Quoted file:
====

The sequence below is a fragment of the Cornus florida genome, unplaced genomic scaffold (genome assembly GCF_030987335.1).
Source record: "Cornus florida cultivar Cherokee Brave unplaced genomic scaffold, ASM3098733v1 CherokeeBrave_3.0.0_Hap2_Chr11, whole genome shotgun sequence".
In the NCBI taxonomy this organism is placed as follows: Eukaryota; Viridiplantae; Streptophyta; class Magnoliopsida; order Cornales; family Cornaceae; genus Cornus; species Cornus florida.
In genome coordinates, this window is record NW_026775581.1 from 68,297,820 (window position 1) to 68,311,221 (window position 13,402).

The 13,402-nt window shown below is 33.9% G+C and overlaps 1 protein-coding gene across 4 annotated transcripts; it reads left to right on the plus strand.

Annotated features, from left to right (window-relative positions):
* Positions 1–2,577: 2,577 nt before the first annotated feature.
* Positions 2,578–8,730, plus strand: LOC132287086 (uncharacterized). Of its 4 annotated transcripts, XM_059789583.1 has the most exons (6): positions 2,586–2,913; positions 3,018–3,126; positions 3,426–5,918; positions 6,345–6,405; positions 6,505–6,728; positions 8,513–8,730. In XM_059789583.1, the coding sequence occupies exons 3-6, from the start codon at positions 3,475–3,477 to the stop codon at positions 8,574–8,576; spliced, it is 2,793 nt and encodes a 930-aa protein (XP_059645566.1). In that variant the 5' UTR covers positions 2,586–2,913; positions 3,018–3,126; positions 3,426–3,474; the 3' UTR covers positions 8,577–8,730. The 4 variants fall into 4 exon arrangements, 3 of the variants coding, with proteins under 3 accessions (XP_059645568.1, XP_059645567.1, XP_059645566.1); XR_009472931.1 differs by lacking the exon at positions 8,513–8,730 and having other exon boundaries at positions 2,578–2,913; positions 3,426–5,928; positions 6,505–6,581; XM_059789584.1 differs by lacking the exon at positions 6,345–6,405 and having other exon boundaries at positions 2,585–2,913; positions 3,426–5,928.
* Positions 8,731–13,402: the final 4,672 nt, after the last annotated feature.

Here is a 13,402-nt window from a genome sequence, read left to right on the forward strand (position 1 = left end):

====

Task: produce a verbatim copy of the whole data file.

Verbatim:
The sequence below is a fragment of the Cornus florida genome, unplaced genomic scaffold (genome assembly GCF_030987335.1).
Source record: "Cornus florida cultivar Cherokee Brave unplaced genomic scaffold, ASM3098733v1 CherokeeBrave_3.0.0_Hap2_Chr11, whole genome shotgun sequence".
In the NCBI taxonomy this organism is placed as follows: Eukaryota; Viridiplantae; Streptophyta; class Magnoliopsida; order Cornales; family Cornaceae; genus Cornus; species Cornus florida.
In genome coordinates, this window is record NW_026775581.1 from 68,297,820 (window position 1) to 68,311,221 (window position 13,402).

The 13,402-nt window shown below is 33.9% G+C and overlaps 1 protein-coding gene across 4 annotated transcripts; it reads left to right on the plus strand.

Annotated features, from left to right (window-relative positions):
* Positions 1–2,577: 2,577 nt before the first annotated feature.
* Positions 2,578–8,730, plus strand: LOC132287086 (uncharacterized). Of its 4 annotated transcripts, XM_059789583.1 has the most exons (6): positions 2,586–2,913; positions 3,018–3,126; positions 3,426–5,918; positions 6,345–6,405; positions 6,505–6,728; positions 8,513–8,730. In XM_059789583.1, the coding sequence occupies exons 3-6, from the start codon at positions 3,475–3,477 to the stop codon at positions 8,574–8,576; spliced, it is 2,793 nt and encodes a 930-aa protein (XP_059645566.1). In that variant the 5' UTR covers positions 2,586–2,913; positions 3,018–3,126; positions 3,426–3,474; the 3' UTR covers positions 8,577–8,730. The 4 variants fall into 4 exon arrangements, 3 of the variants coding, with proteins under 3 accessions (XP_059645568.1, XP_059645567.1, XP_059645566.1); XR_009472931.1 differs by lacking the exon at positions 8,513–8,730 and having other exon boundaries at positions 2,578–2,913; positions 3,426–5,928; positions 6,505–6,581; XM_059789584.1 differs by lacking the exon at positions 6,345–6,405 and having other exon boundaries at positions 2,585–2,913; positions 3,426–5,928.
* Positions 8,731–13,402: the final 4,672 nt, after the last annotated feature.

Here is a 13,402-nt window from a genome sequence, read left to right on the forward strand (position 1 = left end):